Chest wall stabilization in ventilator-dependent traumatic flail chest patients: who benefits?†.

Kocher, Gregor; Sharafi, Siamak; Azenha Figueiredo, Luis Filipe; Schmid, Ralph (2016). Chest wall stabilization in ventilator-dependent traumatic flail chest patients: who benefits?†. European journal of cardio-thoracic surgery, 51(4), pp. 696-701. Oxford University Press 10.1093/ejcts/ezw365

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OBJECTIVES Traumatic flail chest is a potentially life threatening injury, often associated with prolonged invasive mechanical ventilation and intensive care unit stay. This study evaluates the usefulness and cost-effectiveness of surgical rib stabilization in patients with flail chest resulting in ventilator dependent respiratory insufficiency. METHODS A retrospective study on a consecutive series of patients with flail chest with the need for mechanical ventilation was performed. Effectiveness of rib fixation was evaluated in terms of predictors for prolonged ventilation, cost-effectiveness and outcome. RESULTS A total of 61 patients underwent flail chest stabilization using a locked titanium plate fixation system between July 2010 and December 2015 at our institution. 62% (n = 38) of patients could be weaned from the ventilator within the first 72 h after surgery. Multiple linear regression analysis revealed that closed head injury, bilateral flail chest, number of stabilized ribs and severity of lung contusion were the main independent predictors for prolonged mechanical ventilation (Odds ratio (OR) 6.88; 3.25; 1.52 and 1.42) and tracheostomy (OR 9.17; 2.2; 1.76 and 0.84), respectively. Furthermore cost analysis showed that already a two day reduction in ICU stay could outweigh the cost of surgical rib fixation. CONCLUSIONS Operative rib fixation has the potential to reduce ventilator days and ICU stay and subsequently hospital costs in selected patients with severe traumatic flail chest requiring mechanical ventilation. Especially associated closed head injury can adversely affect mechanical ventilation time. Furthermore the subgroups of patients sustaining a fall from a height and those with flail chest after cardiopulmonary re-animation seem to profit only marginally from surgical rib fixation.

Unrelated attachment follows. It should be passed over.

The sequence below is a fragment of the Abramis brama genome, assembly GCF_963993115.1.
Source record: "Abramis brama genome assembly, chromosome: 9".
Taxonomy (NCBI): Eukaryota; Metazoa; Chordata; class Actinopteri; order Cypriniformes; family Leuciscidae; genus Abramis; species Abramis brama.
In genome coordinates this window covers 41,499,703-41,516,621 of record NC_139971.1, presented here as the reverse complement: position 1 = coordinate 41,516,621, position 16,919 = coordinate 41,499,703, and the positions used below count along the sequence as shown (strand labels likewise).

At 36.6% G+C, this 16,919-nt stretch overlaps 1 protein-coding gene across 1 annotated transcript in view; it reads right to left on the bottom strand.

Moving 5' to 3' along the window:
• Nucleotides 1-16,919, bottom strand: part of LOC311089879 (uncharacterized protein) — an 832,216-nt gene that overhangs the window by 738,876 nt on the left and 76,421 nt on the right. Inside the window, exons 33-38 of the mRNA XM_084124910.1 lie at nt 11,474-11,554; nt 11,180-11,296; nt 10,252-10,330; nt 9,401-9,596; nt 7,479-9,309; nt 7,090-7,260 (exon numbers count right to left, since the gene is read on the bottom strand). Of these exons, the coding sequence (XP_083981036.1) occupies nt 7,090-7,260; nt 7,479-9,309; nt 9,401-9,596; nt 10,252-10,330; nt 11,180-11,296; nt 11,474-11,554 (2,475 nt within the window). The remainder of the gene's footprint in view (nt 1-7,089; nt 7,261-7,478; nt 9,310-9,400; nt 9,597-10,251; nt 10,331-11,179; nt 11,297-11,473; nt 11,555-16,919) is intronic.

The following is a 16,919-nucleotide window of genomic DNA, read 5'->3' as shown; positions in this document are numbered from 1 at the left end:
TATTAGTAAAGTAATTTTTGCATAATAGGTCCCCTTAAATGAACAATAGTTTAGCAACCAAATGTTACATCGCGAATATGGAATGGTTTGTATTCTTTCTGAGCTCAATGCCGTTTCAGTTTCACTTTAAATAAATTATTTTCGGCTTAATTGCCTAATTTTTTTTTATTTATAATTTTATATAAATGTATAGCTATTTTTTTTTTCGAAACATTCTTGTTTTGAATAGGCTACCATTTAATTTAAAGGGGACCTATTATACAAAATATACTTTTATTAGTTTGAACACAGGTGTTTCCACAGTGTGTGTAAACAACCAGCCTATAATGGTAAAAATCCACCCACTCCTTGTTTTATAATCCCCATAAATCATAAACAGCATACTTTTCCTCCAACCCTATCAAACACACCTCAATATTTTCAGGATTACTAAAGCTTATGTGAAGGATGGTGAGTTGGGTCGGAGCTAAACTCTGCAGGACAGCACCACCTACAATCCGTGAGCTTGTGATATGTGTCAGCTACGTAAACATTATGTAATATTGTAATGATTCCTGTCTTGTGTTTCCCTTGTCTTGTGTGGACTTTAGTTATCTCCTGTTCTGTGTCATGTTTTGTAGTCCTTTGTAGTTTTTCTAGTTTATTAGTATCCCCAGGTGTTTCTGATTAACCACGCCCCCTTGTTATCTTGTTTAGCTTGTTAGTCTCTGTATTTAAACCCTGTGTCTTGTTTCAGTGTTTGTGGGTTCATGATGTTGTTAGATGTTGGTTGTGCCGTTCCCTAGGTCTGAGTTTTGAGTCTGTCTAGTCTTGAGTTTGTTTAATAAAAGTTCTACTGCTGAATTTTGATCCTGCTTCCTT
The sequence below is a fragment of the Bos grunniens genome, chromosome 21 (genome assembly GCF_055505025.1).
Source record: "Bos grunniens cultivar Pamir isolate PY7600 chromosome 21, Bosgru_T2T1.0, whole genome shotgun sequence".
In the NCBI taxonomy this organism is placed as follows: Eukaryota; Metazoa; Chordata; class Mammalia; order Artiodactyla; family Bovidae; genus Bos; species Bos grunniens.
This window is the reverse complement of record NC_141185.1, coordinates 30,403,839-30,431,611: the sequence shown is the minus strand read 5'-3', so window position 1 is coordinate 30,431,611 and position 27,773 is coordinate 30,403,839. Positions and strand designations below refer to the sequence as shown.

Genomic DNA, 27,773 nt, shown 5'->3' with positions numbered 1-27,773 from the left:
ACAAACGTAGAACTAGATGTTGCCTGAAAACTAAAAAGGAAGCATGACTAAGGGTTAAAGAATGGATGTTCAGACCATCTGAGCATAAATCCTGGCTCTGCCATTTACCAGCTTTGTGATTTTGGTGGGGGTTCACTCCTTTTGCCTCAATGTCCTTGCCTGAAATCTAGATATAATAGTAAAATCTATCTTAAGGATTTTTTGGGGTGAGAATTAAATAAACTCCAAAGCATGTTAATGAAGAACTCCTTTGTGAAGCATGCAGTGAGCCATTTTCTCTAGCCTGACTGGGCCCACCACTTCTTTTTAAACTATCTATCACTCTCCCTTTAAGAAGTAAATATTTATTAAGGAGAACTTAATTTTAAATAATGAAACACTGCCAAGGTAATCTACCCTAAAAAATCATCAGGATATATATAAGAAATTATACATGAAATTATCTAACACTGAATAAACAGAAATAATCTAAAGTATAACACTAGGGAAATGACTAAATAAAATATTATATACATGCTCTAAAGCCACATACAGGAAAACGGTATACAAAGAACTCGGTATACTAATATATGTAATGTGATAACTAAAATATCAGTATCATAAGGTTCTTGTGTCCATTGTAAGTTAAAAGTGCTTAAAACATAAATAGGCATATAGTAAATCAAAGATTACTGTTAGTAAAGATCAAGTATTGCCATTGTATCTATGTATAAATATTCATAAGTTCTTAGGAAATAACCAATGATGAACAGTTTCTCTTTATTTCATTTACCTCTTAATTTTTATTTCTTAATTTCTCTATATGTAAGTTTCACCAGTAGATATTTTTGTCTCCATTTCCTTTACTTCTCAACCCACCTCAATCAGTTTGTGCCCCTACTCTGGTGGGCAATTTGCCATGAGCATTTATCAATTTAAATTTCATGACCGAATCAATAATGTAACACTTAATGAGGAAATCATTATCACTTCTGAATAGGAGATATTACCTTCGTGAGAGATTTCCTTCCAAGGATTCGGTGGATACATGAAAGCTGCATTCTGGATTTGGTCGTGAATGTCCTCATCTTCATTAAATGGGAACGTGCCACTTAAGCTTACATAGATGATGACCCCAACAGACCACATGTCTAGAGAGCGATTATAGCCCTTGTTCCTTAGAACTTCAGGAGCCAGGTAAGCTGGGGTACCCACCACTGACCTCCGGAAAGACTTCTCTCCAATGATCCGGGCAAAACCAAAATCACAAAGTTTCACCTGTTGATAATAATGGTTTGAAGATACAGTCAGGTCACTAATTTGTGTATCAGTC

Item Type:

Journal Article (Original Article)

Division/Institute:

04 Faculty of Medicine > Pre-clinic Human Medicine > BioMedical Research (DBMR) > Forschungsbereich Mu50 > Forschungsgruppe Thoraxchirurgie
04 Faculty of Medicine > Department of Gastro-intestinal, Liver and Lung Disorders (DMLL) > Clinic of Thoracic Surgery

UniBE Contributor:

Kocher, Gregor; Sharafi, Siamak; Azenha Figueiredo, Luis Filipe and Schmid, Ralph

Subjects:

600 Technology > 610 Medicine & health

ISSN:

1010-7940

Publisher:

Oxford University Press

Language:

English

Submitter:

Thomas Michael Marti

Date Deposited:

31 Jan 2017 08:24

Last Modified:

23 Apr 2017 02:22

Publisher DOI:

10.1093/ejcts/ezw365

PubMed ID:

28007867

Uncontrolled Keywords:

Blunt chest trauma ; Flail chest ; Rib and sternal fixation; Rib fracture

BORIS DOI:

10.7892/boris.93727

URI:

https://boris.unibe.ch/id/eprint/93727

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